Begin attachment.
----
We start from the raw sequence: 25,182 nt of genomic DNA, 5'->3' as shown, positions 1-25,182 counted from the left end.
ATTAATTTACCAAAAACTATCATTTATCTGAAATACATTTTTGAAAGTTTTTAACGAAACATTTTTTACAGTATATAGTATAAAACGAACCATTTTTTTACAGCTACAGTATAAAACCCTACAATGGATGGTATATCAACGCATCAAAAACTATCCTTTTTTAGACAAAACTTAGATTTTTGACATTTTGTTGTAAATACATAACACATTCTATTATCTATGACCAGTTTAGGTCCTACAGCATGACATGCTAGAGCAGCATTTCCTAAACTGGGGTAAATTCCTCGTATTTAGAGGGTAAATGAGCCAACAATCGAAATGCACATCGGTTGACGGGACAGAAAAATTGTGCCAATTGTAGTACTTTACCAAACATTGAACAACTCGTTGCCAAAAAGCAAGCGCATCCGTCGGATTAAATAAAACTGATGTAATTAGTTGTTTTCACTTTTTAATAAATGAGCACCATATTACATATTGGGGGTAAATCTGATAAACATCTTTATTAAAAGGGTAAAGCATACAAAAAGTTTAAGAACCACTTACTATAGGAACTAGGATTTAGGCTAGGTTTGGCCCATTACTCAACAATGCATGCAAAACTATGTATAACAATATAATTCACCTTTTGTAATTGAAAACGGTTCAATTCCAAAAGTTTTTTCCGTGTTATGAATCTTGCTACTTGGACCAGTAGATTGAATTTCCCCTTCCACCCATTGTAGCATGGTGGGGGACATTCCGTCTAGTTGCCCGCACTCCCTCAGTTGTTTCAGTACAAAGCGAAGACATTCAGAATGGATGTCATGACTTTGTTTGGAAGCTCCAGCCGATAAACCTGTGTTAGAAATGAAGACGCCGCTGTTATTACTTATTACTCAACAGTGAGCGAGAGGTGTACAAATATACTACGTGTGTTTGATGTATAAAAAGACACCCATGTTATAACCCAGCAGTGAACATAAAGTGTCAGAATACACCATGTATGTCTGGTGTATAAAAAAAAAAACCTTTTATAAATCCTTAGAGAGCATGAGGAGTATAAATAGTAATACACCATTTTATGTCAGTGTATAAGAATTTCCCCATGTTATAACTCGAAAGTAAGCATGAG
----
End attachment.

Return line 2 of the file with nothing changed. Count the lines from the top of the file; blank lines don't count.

ATTAATTTACCAAAAACTATCATTTATCTGAAATACATTTTTGAAAGTTTTTAACGAAACATTTTTTACAGTATATAGTATAAAACGAACCATTTTTTTACAGCTACAGTATAAAACCCTACAATGGATGGTATATCAACGCATCAAAAACTATCCTTTTTTAGACAAAACTTAGATTTTTGACATTTTGTTGTAAATACATAACACATTCTATTATCTATGACCAGTTTAGGTCCTACAGCATGACATGCTAGAGCAGCATTTCCTAAACTGGGGTAAATTCCTCGTATTTAGAGGGTAAATGAGCCAACAATCGAAATGCACATCGGTTGACGGGACAGAAAAATTGTGCCAATTGTAGTACTTTACCAAACATTGAACAACTCGTTGCCAAAAAGCAAGCGCATCCGTCGGATTAAATAAAACTGATGTAATTAGTTGTTTTCACTTTTTAATAAATGAGCACCATATTACATATTGGGGGTAAATCTGATAAACATCTTTATTAAAAGGGTAAAGCATACAAAAAGTTTAAGAACCACTTACTATAGGAACTAGGATTTAGGCTAGGTTTGGCCCATTACTCAACAATGCATGCAAAACTATGTATAACAATATAATTCACCTTTTGTAATTGAAAACGGTTCAATTCCAAAAGTTTTTTCCGTGTTATGAATCTTGCTACTTGGACCAGTAGATTGAATTTCCCCTTCCACCCATTGTAGCATGGTGGGGGACATTCCGTCTAGTTGCCCGCACTCCCTCAGTTGTTTCAGTACAAAGCGAAGACATTCAGAATGGATGTCATGACTTTGTTTGGAAGCTCCAGCCGATAAACCTGTGTTAGAAATGAAGACGCCGCTGTTATTACTTATTACTCAACAGTGAGCGAGAGGTGTACAAATATACTACGTGTGTTTGATGTATAAAAAGACACCCATGTTATAACCCAGCAGTGAACATAAAGTGTCAGAATACACCATGTATGTCTGGTGTATAAAAAAAAAAACCTTTTATAAATCCTTAGAGAGCATGAGGAGTATAAATAGTAATACACCATTTTATGTCAGTGTATAAGAATTTCCCCATGTTATAACTCGAAAGTAAGCATGAG